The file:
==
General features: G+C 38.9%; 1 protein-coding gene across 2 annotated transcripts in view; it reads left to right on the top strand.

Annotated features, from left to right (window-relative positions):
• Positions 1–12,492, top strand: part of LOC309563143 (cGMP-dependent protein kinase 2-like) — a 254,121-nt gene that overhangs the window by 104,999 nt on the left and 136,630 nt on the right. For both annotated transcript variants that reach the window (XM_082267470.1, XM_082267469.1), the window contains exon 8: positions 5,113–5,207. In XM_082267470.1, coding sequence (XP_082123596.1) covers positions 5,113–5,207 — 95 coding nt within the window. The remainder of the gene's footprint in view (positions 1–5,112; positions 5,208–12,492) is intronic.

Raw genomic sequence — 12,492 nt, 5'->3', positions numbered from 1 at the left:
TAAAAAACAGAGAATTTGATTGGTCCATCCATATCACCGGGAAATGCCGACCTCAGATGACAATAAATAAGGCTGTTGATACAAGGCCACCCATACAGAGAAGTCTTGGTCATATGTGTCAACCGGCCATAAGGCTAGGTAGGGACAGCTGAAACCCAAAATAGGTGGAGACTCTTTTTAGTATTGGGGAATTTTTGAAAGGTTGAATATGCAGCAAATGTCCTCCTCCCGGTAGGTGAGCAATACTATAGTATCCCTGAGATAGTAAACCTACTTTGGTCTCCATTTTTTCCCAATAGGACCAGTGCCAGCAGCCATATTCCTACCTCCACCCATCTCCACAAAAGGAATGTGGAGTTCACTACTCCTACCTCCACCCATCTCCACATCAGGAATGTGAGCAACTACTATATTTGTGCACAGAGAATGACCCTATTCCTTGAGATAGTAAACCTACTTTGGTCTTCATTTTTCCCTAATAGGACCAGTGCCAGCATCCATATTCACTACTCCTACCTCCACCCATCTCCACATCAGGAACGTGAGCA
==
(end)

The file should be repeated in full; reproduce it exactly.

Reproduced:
General features: G+C 38.9%; 1 protein-coding gene across 2 annotated transcripts in view; it reads left to right on the top strand.

Annotated features, from left to right (window-relative positions):
• Positions 1–12,492, top strand: part of LOC309563143 (cGMP-dependent protein kinase 2-like) — a 254,121-nt gene that overhangs the window by 104,999 nt on the left and 136,630 nt on the right. For both annotated transcript variants that reach the window (XM_082267470.1, XM_082267469.1), the window contains exon 8: positions 5,113–5,207. In XM_082267470.1, coding sequence (XP_082123596.1) covers positions 5,113–5,207 — 95 coding nt within the window. The remainder of the gene's footprint in view (positions 1–5,112; positions 5,208–12,492) is intronic.

Raw genomic sequence — 12,492 nt, 5'->3', positions numbered from 1 at the left:
TAAAAAACAGAGAATTTGATTGGTCCATCCATATCACCGGGAAATGCCGACCTCAGATGACAATAAATAAGGCTGTTGATACAAGGCCACCCATACAGAGAAGTCTTGGTCATATGTGTCAACCGGCCATAAGGCTAGGTAGGGACAGCTGAAACCCAAAATAGGTGGAGACTCTTTTTAGTATTGGGGAATTTTTGAAAGGTTGAATATGCAGCAAATGTCCTCCTCCCGGTAGGTGAGCAATACTATAGTATCCCTGAGATAGTAAACCTACTTTGGTCTCCATTTTTTCCCAATAGGACCAGTGCCAGCAGCCATATTCCTACCTCCACCCATCTCCACAAAAGGAATGTGGAGTTCACTACTCCTACCTCCACCCATCTCCACATCAGGAATGTGAGCAACTACTATATTTGTGCACAGAGAATGACCCTATTCCTTGAGATAGTAAACCTACTTTGGTCTTCATTTTTCCCTAATAGGACCAGTGCCAGCATCCATATTCACTACTCCTACCTCCACCCATCTCCACATCAGGAACGTGAGCA